Yesterday, I was able to use the simplifying radicals dry erase mat that I created to help my Algebra 1 students organize their work while simplifying radicals.
I printed the work mat on 11 x 17 cardstock that I use for practically everything in my classroom.
Just before Christmas, I purchased a set of 11 x 17 dry erase pockets that lets me take my 11 x 17 cardstock and turn it into a reusable activity. If you are looking to save a bit of money, you can also pick up a package of 11 x 17 sheet protectors for a much cheaper price! They won’t be quite as durable, but students can still write and erase with their dry erase markers.
MATH = LOVE RECOMMENDS…
I cannot imagine teaching math without my dry erase pockets! They instantly make any activity more engaging and save me countless hours at the copy machine since I can use the same class sets of copies year after year.
Here are my current go-to recommendations:
The work mat isn’t anything fancy, but I created it in the hopes that it would help my students keep their work more organized and less scattered and sloppy.
I gave my students a dedicated place to put their work for finding the prime factorization. This year, I gave my students a choice between using factor trees and the birthday cake method for prime factorization.
I find that most of my students prefer the factor tree, but the students who make the least mistakes are the ones who use the birthday cake method.
In the work box, students rewrite their radical using the prime factorization and look for numbers and variables they can take the appropriate square root, cube root, etc. of. Then, students have a separate box to write their final solution.
To help my students out, I gave them a section at the bottom of the page that includes all of the prime numbers below 100. This year, I gave my students a page to glue in their notebooks with the primes under 100.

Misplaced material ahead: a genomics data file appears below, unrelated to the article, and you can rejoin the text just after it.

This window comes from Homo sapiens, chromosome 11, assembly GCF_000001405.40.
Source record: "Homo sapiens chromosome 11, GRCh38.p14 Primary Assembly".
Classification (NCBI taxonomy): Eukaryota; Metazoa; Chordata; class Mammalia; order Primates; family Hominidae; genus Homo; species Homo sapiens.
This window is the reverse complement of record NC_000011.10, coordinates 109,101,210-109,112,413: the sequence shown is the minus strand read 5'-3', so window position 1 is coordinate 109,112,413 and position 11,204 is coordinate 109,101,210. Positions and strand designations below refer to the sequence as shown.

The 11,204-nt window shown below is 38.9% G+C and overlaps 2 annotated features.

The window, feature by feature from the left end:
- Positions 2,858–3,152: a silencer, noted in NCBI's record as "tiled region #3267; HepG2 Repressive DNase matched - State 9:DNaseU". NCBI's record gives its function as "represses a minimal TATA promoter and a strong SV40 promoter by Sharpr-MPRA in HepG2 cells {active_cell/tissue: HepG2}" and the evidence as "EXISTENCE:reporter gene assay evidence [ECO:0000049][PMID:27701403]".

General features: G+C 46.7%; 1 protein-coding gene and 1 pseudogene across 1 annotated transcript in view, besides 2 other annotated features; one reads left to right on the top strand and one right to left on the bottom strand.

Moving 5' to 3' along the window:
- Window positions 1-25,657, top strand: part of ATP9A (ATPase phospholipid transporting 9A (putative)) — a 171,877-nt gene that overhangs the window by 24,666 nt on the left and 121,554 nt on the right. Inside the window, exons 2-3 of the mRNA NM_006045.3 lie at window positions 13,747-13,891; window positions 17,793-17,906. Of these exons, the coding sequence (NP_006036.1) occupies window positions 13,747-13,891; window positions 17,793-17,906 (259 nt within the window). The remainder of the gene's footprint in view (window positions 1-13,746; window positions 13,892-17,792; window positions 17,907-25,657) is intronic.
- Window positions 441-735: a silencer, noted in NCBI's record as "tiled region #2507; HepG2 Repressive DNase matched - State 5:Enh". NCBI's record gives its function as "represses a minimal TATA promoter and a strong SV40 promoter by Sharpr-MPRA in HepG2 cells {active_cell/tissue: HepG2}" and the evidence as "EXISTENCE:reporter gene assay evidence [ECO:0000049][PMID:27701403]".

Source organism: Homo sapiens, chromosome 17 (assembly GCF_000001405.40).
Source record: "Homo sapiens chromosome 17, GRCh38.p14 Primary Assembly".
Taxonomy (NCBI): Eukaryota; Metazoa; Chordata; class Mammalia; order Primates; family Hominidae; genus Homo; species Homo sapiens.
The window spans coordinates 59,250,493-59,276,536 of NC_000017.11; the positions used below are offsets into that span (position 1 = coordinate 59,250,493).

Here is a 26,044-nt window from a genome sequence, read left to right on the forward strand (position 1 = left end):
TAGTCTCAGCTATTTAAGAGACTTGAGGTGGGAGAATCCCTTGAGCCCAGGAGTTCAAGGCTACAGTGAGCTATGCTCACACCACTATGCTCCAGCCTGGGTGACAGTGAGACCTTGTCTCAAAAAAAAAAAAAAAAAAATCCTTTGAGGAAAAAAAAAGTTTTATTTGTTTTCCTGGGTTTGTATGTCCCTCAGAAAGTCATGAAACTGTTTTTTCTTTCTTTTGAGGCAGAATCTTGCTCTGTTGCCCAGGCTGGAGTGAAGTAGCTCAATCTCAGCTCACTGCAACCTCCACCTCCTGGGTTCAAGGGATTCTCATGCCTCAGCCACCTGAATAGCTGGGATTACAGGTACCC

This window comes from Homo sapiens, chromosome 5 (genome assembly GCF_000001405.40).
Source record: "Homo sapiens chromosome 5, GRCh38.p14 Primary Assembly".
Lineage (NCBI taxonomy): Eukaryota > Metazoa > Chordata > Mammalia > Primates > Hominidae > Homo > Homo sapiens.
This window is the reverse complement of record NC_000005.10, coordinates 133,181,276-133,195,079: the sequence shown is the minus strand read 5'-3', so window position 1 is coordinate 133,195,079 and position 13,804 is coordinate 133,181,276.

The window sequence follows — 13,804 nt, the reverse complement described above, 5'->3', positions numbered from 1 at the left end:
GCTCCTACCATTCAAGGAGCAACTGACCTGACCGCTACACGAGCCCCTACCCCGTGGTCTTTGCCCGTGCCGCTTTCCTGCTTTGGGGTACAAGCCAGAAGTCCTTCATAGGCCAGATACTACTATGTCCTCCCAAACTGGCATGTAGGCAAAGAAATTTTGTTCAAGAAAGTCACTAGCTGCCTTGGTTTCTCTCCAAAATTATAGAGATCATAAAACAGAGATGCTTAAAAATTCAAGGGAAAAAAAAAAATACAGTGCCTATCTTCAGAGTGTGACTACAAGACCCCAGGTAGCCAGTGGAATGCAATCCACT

My students who have had me previously asked why I hadn’t given them one of these last year. I guess they found it useful. 🙂
I also have a prime number poster hanging on the wall that students frequently reference.
We had to have a discussion about what surds are since I took this activity off a UK website. Then, we talked about the fact that my Australian husband also refers to them as surds.
One child was so bothered by the fact that it said “surds” instead of “radicals” that he took his dry erase marker and changed the title!
Here are some pictures of my students using the dry erase work mat to organize their work for the Connect 4 game.
When I told my students to start cleaning up, there were many protests because they wanted to just solve a few more problems. I definitely call this a winning activity!
Free Download of Simplifying Radicals Dry Erase Work Mat
More Activities for Teaching Radicals
- Prime Numbers Chart
- Radicals Task: Which is the Smallest?
- Like Radicals Card Sort Activity
- Parts of a Radical Poster
- Prime Factorization Foldable
- Prime Factorization Graphic Organizer
- Prime Numbers Below 100 Chart
- Simplifying Radicals Puzzle
- Rationalizing the Denominator Practice Book
- Operations with Radicals Question Stack Activity
- Conjugates INB Page
- The Constant Chair Regression Activity
- Prime and Composite Numbers Chart
- Multiplying Radicals Graphic Organizer
- Vocabulary Knowledge Rating Chart
- Parts of a Radical Graphic Organizer
- Radical Clock Makeover
- Dice Activity for Reviewing Square Roots